Once you drive a new vehicle off the dealership lot, you can start bidding farewell to its value. That’s because the average new car loses 9-11% of its value when it’s sold. This depreciation trend continues over the first three years by as much as 60%.
If you took out a loan to buy your vehicle, the situation can get even worse. Depreciation can leave you with an upside-down car loan, meaning you owe more on the loan than what the car is worth.
Typically, an upside-down car loan is just a normal part of car financing (at least in the beginning of the loan). But it becomes an issue if you're in an accident that results in the vehicle being a total loss or a thief nabs the car and the police can’t recover it. In a total loss situation on an upside-down loan, your car insurance may only pay a portion of the loan, saddling you with debt for an undrivable vehicle.
GAP insurance steps in at this point to cover the gap between what you owe and the vehicle's value.
An acronym for Guaranteed Asset Protection, GAP insurance pays the difference between what you owe on your car loan and the amount of money — depreciated or actual cash value (ACV) — your insurance company gives you for your vehicle following an accident or vehicle theft.
To receive this payout, the insurance company must deem your vehicle a total loss, meaning the cost to repair the vehicle exceeds its value or the police never recovered it after a theft.
Let's say you buy a new vehicle at $34,000 with interest, so you owe $40,000 total. One year into the loan, you still owe $35,000 on the vehicle, but the vehicle’s depreciated value is now $27,000.
Keep in mind, the depreciated value isn't necessarily the value you'd find online. Instead, this is a complex calculation your insurance company makes using a wide range of variables, including:
If your vehicle is stolen or totaled in an accident at that one-year mark, your auto insurance company must pay for the damage. Instead of cutting you a check for the full loan amount, your insurance company will pay you the $27,000 depreciated value. That leaves an $8,000 gap between the loan balance and your car insurance coverage payout.
That extra $8,000 doesn't just disappear — you're on the hook to pay this extra amount. The bank that financed your loan will expect this comes out from your pocket.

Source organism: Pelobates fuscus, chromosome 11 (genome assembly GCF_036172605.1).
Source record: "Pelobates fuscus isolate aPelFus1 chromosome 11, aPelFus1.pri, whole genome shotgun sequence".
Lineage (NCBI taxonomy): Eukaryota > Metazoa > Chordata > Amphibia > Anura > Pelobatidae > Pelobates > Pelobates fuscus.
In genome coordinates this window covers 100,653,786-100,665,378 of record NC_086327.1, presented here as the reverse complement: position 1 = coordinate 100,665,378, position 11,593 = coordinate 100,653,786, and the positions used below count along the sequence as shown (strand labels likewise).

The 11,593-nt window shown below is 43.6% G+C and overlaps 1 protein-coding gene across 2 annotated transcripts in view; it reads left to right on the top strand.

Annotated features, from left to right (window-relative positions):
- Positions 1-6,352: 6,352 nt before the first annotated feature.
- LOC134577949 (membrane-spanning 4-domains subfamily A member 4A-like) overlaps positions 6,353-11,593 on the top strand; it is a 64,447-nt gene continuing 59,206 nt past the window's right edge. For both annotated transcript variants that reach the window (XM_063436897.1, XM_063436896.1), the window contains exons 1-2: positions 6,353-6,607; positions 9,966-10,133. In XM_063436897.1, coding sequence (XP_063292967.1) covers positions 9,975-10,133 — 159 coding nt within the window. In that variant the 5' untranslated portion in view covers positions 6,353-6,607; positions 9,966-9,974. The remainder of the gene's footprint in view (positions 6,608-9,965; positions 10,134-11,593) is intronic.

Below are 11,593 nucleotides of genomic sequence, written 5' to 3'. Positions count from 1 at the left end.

GAP insurance coverage will cover this $8,000 difference so you don't have to pay it. Additionally, some GAP insurance covers your insurance deductible, giving you even more value for the monthly GAP insurance premium from your insurer.
According to CCC Information Services, nearly 18% of all vehicles involved in a car accident will end up as a total loss. If you fall into that 18% and are upside-down on your loan, GAP insurance will cover the remaining car loan balance after your insurance company's payout.
That said, you must evaluate your situation to determine if you're a strong candidate for GAP coverage. Here are some situations when it's a good idea to consider GAP coverage.
GAP coverage is a smart investment for those who take out a long auto loan term — generally 60 months or more — with little to no down payment. Because you're stretching the payments out over a longer period, which reduces the principal balance on the loan slower than a short-term loan, you'll owe more on the loan than the vehicle is worth for several years. This is known as negative equity.
It's not uncommon for car owners to grow tired of a vehicle after the first few years and decide to trade it in. Sometimes, this results in a negative equity trade, meaning you owe more on the trade-in vehicle than the dealership pays you for the trade.
When this happens, some lenders will allow you to roll that negative equity into an auto loan. This negative equity combined with the depreciation of your new car can result in an even larger gap between the vehicle's value and the loan balance, which you'd have to pay in the event of a total loss.
GAP coverage will pay off this negative equity, making it a great option for this situation.
If you have a long daily commute or use your vehicle for business, then you likely load kilometres onto the odometer. These extra kilometres can drive the vehicle's value down even faster, creating an even larger gap between its value and the loan balance.
GAP insurance is perfect in this scenario, as it'll pay that large difference and get you out of the loan if the vehicle is a total loss.
Most car loans hover in the 4-5% interest range. However, if your credit is a little shaky or the loan terms are risky, lenders may charge higher rates. The problem with higher rates is that it means a larger portion of your payments in the first few years of your loan will pay interest instead of paying down the balance.
These interest-heavy payments can leave a large principal balance — the amount owed on the vehicle — for several years while the car still depreciates quickly. This is the perfect storm for a leftover balance in the event of a total loss. GAP insurance ensures that the leftover balance doesn't hit your wallet.
GAP insurance is also a wise choice when leasing a vehicle. Despite not owning a leased vehicle, typical lease contracts require you to return the vehicle in good condition with no more damage than general wear and tear. So, if the leased vehicle is stolen or you get in an accident, you're responsible for the costs — that is, unless you have GAP insurance.